Beach Watch Over 20 Years of Stewardship
Beach Profiles of 42 Beaches (PDF, 13Mb) - This document contains beach profiles, and birds and mammals that you are to most likely encounter on 42 beaches between Bodega Head and Año Nuevo.
2016 Beach Watch Highlights (PDF, 500Kb)
Seabirds as Sentinel Indicators of Ecosystem Health (Notes from the Field)
Beach Watch, acknowledged for its outstanding achievements, trains citizen-scientists to survey and document the resources of the sanctuaries.
A long-term, volunteer beach monitoring program, the goals of Beach Watch are to help protect and understand our coastal resources by:
- Creating a long-term data set of the bird and mammal resources for each beach from Manchester Beach to Point Año Nuevo,
- Assisting the Sanctuary in early detection of natural or human-caused disturbances, such as oil spills, and
- Developing a network of local stewards that document and exchange information on the biological and physical changes a particular beach may undergo throughout the various seasons and over several years.
Addressing Management Issues
Since the fall of 1993, Beach Watch volunteers have conducted bi-monthly surveys. In 2015, in conjunction with the expansion of the sanctuary the Beach Watch project expanded, adding 14 new beaches and 30 new volunteers. Beach Watch now utilizes over 150 citizen-scientists to monitor beaches spanning 210 miles (339 km) of coast from Point Año Nuevo in San Mateo County north to Manchester Beach in Mendocino County. The Beach Watch program has an annual volunteer retention rate of 85%. In 2016, Beach Watch volunteers donated over 10,000 hours to the program for an equivalent value of more than $300,000. Beach Watch surveyors conduct oil spill sampling and tarball retrieval to assist the California Office of Spill Prevention and Response to detect and analyze the source of oil on coastal beaches. Surveyors from Beach Watch with special training have participated in multi-agency responses to oil spills in the San Francisco Bay and throughout the sanctuary. Several specimens of rare and endangered wildlife have been discovered and documented by Beach Watch volunteers, including a rare Cuvier's beaked whale, a species little known to the scientific community. The evidence gathered by Beach Watch volunteers helps the Federal government document the damage to wildlife and habitat from oil spills, determine clean up end points, identify birds and mammals at risk from oil pollution, and determine restoration projects. Data from Beach Watch were used to secure more than $52 million in restoration funds to increase protection of natural resources and enhance lost recreational uses along the central and northern California coasts.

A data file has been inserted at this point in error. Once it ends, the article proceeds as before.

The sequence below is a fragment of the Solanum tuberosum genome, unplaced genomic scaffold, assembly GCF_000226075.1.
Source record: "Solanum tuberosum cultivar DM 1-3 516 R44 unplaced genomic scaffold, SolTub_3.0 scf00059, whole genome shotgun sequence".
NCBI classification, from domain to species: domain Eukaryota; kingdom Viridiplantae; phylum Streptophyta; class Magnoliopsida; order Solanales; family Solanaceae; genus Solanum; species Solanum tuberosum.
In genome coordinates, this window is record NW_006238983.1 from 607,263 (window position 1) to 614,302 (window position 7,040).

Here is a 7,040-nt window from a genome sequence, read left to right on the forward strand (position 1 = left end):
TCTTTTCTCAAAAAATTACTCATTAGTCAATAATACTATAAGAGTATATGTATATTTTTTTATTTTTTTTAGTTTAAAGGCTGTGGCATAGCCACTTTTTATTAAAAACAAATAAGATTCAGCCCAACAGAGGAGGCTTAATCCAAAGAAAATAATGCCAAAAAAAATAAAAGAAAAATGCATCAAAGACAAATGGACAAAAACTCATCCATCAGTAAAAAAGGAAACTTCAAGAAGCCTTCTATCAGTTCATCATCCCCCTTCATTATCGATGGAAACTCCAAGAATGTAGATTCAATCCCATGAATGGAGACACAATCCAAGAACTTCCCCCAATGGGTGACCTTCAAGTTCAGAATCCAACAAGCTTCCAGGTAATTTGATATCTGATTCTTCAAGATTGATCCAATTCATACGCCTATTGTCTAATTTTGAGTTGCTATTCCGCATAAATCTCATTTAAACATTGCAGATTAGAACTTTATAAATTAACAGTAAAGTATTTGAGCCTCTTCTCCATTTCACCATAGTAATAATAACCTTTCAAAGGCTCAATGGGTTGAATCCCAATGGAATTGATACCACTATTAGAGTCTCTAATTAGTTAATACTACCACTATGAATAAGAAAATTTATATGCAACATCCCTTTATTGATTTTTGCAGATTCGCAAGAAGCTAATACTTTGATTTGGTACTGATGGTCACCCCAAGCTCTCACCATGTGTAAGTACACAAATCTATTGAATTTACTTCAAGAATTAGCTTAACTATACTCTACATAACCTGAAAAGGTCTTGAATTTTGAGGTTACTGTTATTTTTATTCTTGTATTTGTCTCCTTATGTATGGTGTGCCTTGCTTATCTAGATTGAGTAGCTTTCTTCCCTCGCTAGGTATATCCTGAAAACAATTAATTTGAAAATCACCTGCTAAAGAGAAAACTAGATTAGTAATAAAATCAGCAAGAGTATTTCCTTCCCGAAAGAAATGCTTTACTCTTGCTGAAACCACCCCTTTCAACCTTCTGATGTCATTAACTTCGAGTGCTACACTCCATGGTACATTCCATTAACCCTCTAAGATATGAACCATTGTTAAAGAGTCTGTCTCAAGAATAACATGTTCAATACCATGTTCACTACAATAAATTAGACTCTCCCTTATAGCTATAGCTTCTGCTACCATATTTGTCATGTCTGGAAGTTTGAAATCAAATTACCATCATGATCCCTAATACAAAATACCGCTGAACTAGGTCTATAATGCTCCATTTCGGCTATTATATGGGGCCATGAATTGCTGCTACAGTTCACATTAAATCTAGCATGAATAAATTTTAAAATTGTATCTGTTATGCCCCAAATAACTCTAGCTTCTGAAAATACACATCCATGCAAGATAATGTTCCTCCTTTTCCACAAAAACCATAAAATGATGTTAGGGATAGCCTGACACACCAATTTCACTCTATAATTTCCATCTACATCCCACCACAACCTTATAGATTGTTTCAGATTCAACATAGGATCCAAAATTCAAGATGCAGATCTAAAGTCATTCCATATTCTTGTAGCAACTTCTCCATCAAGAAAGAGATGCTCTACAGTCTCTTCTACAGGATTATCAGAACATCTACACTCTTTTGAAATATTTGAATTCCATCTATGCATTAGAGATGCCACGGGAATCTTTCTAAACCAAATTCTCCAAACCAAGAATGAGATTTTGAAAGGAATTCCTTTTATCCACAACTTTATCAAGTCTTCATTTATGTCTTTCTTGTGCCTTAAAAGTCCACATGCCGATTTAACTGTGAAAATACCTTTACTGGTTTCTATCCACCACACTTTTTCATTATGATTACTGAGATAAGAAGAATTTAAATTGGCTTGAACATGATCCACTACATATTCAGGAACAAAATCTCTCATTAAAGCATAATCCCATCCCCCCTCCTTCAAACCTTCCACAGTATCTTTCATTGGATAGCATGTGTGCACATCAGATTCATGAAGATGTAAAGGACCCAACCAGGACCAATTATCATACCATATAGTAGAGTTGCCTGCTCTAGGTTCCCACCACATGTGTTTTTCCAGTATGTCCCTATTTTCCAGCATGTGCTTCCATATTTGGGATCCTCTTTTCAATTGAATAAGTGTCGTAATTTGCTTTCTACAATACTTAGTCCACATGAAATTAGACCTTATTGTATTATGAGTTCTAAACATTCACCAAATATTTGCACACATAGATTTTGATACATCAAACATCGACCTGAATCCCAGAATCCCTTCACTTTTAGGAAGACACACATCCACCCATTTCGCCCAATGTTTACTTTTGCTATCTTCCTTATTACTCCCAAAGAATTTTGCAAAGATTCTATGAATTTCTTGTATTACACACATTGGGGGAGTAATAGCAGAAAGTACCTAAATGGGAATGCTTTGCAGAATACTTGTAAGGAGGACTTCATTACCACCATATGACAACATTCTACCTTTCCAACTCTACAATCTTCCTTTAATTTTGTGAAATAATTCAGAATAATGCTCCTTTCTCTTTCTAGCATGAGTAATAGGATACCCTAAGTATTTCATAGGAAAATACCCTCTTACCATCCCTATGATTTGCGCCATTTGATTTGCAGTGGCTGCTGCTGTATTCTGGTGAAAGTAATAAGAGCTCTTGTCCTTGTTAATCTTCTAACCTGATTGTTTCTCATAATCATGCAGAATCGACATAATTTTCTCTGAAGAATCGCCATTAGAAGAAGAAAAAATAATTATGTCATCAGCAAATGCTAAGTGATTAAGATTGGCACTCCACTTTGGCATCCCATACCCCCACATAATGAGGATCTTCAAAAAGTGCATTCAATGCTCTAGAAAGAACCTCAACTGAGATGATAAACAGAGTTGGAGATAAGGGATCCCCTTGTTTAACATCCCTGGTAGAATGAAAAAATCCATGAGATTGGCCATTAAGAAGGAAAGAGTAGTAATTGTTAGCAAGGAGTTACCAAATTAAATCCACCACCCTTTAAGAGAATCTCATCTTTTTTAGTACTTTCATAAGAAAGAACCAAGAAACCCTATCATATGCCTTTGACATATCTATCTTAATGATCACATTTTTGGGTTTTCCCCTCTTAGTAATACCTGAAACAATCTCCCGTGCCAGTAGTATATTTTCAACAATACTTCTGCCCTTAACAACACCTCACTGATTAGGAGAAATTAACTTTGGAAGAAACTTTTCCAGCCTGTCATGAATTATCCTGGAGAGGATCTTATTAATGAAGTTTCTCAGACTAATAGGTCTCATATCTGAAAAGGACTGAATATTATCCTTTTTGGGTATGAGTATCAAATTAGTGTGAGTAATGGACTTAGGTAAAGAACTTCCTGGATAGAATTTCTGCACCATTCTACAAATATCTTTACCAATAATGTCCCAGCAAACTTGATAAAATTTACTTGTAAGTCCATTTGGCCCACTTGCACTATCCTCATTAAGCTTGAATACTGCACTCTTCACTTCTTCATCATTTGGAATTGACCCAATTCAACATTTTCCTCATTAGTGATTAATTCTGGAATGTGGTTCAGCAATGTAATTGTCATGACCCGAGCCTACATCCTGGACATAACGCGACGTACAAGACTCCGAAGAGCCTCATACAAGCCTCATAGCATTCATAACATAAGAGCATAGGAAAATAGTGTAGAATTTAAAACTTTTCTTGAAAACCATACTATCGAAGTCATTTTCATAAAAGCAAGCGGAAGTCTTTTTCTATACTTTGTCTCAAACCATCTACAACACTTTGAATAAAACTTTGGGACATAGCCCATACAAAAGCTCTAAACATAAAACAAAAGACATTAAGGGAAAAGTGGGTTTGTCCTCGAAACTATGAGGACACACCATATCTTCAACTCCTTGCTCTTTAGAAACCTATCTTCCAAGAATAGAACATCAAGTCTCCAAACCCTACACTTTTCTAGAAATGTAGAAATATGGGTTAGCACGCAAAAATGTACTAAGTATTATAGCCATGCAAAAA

Beach Watch data also provides information on the erosion and deposition of beaches along our coast, by photo-documenting the shoreline. This time series of beach profiles is an important part of understanding the variability of the shoreline and impacts from climate change, storms events and sea level rise. View beach profiles and trends of the most likely species to be encountered at sanctuary beaches (PDF, 13Mb).
Beach Watch Online Query System
The public now has access to over 23-years of biological data from 56 Northern California beaches through the Beach Watch online query system, hosted by Greater Farallones Association. The online query system allows public access to data on live birds and marine mammals and dead vertebrates. Users can choose different filters and groupings to view the data; for example, the data can be queried for specific species, by individual beach, or for a specified date range. The data are summarized and can also be displayed in graph form.
Beach Watch Online Mapping Tool
The public now has access to nearly 22-years of biological data from 56 Northern California beaches through the Beach Watch online mapping tool, hosted by Point Blue Conservation Science. The online mapping tool connects data from the online data query system and displays the data in mapped format. Users can choose different filters and groupings to view the data; for example, the data can be queried for specific species, by individual beaches, or for a particular date range. The data are summarized by encounter rates (numbers of animals per linear kilometer surveyed).